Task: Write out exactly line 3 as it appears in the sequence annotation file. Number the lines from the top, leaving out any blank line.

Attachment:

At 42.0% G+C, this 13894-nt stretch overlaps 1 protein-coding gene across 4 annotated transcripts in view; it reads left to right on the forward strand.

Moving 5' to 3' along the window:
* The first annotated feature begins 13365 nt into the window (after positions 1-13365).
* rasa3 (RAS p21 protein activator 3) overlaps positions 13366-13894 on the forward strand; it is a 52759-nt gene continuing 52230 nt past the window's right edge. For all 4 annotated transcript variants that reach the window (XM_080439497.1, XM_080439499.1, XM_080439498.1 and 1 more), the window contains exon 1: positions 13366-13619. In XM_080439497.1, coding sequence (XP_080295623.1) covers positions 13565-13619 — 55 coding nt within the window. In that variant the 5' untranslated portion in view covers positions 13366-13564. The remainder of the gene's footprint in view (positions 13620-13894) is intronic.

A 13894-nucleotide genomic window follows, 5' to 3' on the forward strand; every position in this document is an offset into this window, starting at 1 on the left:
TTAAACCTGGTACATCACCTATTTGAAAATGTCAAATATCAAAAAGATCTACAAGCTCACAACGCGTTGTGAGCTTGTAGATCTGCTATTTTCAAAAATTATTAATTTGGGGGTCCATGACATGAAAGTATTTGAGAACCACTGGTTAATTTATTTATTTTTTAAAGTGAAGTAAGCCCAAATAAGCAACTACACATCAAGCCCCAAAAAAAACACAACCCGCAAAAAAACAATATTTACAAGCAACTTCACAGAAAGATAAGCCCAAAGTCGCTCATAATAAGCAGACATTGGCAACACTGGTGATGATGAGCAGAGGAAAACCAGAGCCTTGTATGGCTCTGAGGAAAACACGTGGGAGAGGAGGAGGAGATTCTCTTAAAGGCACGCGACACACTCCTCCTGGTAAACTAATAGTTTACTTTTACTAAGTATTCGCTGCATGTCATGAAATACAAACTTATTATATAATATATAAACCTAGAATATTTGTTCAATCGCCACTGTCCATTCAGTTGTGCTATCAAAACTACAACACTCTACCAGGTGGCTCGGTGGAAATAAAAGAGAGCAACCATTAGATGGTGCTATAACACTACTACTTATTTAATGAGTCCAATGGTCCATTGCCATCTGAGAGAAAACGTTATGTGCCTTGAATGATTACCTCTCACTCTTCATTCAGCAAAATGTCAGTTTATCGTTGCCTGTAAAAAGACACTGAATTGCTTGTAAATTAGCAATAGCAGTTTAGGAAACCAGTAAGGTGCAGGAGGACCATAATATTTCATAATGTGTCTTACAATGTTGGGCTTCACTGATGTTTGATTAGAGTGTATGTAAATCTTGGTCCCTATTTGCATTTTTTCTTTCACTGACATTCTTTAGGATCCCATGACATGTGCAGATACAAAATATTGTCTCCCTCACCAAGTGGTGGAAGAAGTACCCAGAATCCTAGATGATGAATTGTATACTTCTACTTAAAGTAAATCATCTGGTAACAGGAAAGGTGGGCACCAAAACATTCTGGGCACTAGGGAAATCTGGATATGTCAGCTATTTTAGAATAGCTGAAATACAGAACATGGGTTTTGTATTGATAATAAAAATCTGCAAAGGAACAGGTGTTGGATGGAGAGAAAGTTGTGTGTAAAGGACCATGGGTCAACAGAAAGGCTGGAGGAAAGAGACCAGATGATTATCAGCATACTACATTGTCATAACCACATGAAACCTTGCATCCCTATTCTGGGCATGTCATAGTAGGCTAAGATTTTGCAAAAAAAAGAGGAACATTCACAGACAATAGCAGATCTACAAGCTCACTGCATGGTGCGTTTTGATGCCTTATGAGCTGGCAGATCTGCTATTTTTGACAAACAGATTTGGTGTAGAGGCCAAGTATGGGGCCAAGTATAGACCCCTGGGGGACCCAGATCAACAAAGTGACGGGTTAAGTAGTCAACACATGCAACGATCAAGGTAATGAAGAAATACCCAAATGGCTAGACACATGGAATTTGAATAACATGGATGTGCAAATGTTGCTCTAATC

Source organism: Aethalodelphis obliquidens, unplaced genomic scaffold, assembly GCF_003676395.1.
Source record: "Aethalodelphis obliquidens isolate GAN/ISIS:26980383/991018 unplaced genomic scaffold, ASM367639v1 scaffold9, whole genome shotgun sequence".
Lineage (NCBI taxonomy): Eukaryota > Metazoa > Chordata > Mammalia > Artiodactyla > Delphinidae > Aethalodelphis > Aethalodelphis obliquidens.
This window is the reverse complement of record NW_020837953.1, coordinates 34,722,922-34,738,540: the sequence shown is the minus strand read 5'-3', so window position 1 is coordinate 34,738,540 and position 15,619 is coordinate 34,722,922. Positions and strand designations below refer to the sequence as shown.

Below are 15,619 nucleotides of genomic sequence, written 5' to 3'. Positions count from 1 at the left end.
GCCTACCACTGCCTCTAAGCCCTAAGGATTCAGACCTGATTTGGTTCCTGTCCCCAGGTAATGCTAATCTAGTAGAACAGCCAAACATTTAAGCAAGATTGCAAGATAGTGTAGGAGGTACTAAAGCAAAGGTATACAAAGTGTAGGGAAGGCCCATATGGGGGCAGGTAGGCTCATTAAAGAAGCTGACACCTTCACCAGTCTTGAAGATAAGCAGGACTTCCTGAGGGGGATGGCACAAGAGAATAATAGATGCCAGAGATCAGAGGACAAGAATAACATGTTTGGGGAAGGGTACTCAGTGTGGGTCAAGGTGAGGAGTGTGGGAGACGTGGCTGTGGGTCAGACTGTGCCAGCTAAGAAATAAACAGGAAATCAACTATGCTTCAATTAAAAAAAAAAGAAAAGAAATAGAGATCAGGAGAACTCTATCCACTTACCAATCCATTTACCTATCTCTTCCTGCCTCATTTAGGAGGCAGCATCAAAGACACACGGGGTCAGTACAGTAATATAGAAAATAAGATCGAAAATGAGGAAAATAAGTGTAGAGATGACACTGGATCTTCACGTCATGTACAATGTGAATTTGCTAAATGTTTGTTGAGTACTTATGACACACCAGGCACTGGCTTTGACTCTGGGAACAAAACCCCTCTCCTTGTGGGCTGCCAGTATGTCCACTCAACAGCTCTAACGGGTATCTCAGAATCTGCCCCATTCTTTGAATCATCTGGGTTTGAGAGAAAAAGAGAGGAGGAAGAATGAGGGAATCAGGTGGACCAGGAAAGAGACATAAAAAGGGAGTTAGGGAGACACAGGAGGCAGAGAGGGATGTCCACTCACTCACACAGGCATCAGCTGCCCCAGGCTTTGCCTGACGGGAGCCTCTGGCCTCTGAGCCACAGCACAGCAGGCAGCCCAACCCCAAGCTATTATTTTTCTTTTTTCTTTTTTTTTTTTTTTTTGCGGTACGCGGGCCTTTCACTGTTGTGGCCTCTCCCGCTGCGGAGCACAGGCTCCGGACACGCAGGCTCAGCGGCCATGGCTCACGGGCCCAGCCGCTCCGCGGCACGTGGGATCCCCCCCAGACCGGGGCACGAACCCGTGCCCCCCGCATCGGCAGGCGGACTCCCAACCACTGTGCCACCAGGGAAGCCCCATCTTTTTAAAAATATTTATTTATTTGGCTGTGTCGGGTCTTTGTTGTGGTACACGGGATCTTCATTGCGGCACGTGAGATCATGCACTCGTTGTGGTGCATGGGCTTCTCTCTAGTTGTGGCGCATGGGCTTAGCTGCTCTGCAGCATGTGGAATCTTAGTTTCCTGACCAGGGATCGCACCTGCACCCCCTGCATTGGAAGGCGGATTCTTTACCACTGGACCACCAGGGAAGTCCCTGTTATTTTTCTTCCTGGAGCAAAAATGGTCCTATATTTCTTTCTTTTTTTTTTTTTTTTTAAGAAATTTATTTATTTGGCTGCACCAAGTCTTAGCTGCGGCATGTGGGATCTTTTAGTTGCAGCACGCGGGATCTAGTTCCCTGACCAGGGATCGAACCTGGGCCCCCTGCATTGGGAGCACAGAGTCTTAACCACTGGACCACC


* The first annotated feature begins 13365 nt into the window (after positions 1-13365).